Ultimately the FCC will have to decide on the approach that it believes maximizes broader benefits, even if this is to the detriment of some stakeholders. This raises two obvious questions which we explore in this paper: firstly, is there a way to constrain the increase in the number of licenses while still meeting the needs of smaller operators; and secondly, are there changes in the design of the Forward Auction that the FCC could make, so as to accommodate the interests of a broader range of stakeholders? We believe the answer to both questions is yes.

With respect to the number of licenses, we propose that the FCC explore further the proposal, currently under consultation, to "right-size" licenses using Partial Economic Areas (PEAs).4 Some form of PEAs, based on a mixture of EA and CMA boundaries, could provide a framework for the FCC to restructure the available licenses so they are more consistent with operator needs within the framework of existing geographic tier boundaries. The specific proposal for PEA boundaries submitted by CCA5 is just one of many possible approaches the FCC could take to defining this new tier level. However, CCA's proposal would likely work for some smaller operators but not for all of them. As a starting point for a more systematic analysis of optimal boundaries, we propose that urban areas (represented by Metropolitan Statistical Area (MSA) licenses) should generally be awarded on an EA basis, but that rural areas (represented by RSA licenses) should be sold separately.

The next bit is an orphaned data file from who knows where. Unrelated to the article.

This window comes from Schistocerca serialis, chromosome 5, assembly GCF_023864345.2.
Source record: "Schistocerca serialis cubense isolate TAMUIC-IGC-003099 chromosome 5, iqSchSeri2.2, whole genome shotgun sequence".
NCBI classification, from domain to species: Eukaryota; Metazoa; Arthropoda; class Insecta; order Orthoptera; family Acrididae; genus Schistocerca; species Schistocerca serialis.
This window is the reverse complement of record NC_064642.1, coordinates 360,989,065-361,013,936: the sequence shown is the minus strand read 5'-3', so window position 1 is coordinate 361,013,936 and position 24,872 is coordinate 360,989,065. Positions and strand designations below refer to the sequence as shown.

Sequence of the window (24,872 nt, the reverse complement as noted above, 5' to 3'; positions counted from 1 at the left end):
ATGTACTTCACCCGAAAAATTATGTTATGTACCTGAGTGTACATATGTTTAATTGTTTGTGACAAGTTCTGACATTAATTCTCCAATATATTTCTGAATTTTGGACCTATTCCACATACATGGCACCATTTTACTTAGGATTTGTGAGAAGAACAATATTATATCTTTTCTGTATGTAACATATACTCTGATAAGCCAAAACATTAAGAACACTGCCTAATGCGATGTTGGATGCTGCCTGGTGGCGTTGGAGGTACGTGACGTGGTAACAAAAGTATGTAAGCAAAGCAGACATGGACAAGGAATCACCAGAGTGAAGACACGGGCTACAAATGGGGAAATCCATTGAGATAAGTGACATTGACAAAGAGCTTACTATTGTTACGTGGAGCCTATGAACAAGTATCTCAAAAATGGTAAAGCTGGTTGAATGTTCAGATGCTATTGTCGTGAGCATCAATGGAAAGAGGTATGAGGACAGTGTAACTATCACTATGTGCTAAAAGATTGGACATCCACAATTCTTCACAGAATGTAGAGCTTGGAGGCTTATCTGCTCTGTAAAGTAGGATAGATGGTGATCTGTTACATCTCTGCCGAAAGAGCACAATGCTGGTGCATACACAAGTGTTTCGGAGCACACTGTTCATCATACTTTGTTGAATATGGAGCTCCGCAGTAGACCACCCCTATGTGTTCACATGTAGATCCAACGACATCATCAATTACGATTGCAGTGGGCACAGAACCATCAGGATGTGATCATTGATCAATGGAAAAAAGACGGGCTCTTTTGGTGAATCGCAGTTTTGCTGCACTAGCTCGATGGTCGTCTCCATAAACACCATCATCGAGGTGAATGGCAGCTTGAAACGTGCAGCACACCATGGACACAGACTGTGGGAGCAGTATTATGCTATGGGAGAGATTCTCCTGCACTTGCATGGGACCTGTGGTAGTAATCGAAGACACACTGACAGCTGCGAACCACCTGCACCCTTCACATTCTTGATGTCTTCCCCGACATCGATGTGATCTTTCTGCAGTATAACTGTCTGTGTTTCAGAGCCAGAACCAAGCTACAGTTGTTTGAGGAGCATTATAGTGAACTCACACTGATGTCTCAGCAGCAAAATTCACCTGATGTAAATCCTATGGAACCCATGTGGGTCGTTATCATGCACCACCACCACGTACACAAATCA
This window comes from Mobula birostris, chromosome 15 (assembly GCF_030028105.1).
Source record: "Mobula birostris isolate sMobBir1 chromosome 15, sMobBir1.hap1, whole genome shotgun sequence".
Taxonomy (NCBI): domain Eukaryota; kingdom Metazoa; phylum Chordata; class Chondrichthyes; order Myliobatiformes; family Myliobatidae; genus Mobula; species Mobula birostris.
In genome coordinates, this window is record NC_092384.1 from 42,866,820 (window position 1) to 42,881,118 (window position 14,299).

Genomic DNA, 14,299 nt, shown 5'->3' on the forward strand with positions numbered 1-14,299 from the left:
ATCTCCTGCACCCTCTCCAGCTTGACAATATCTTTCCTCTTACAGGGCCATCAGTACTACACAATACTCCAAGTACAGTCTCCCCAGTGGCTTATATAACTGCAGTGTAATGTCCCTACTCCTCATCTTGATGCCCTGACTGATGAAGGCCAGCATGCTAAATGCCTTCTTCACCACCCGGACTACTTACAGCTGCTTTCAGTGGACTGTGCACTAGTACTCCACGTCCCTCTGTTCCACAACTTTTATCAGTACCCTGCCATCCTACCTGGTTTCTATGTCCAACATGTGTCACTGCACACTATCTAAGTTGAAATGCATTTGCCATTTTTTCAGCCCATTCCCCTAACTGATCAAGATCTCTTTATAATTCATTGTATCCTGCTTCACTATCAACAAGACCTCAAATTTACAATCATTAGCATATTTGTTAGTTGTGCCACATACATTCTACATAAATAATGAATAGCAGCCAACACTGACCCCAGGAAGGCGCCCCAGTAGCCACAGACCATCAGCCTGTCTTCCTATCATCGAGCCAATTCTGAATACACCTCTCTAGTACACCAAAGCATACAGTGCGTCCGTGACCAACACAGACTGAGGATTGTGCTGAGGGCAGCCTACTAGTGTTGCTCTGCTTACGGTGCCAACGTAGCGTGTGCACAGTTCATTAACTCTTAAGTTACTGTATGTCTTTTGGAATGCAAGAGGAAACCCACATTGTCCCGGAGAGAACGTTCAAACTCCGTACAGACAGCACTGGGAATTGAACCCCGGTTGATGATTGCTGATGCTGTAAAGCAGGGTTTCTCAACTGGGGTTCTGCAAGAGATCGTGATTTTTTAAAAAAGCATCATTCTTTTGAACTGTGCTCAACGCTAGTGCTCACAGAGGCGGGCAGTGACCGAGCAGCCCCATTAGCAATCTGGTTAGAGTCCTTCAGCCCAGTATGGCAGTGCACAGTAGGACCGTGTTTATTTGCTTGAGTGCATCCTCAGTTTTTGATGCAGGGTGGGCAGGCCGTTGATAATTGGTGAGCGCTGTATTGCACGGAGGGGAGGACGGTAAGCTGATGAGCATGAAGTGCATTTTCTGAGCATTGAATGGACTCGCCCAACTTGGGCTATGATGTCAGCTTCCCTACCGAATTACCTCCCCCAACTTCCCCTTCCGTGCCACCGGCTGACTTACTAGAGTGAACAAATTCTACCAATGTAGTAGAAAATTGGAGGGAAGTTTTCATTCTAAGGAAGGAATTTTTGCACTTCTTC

With respect to auction design, there are a number of approaches commonly used to accommodate bidders with disparate demands. For example, in past auctions, the FCC has made spectrum blocks available at different geographic tier levels, and used activity rules, such as staged activity requirements and withdrawals, to manage aggregation risk. We disregard these specific measures as they are not obviously compatible with the proposed clock auction design. Another approach, supported by some national bidders, is package bidding, which could be used in a clock auction context. However, package bidding is controversial, owing to implementation complexity and strong opposition from small bidders, who fear they will be unable to compete against large package bids submitted by national bidders.

We focus on sequencing the award of available lots. Our specific proposal is for a two-phase Forward Auction. In the First Phase Forward Auction, licenses covering urban areas accounting for over 90% of the total value will be sold. The results of this auction will determine the supply scenario, based on linkages to the broadcaster Reverse Auction. In the Second Phase Forward Auction, rural areas will be sold. For the avoidance of doubt, we propose that both auctions remain part of the broader Incentive Auction, and that bidders would have the opportunity to make a single application to participate in both phases. The assignment round could take place as planned after completion of the two bidding phases.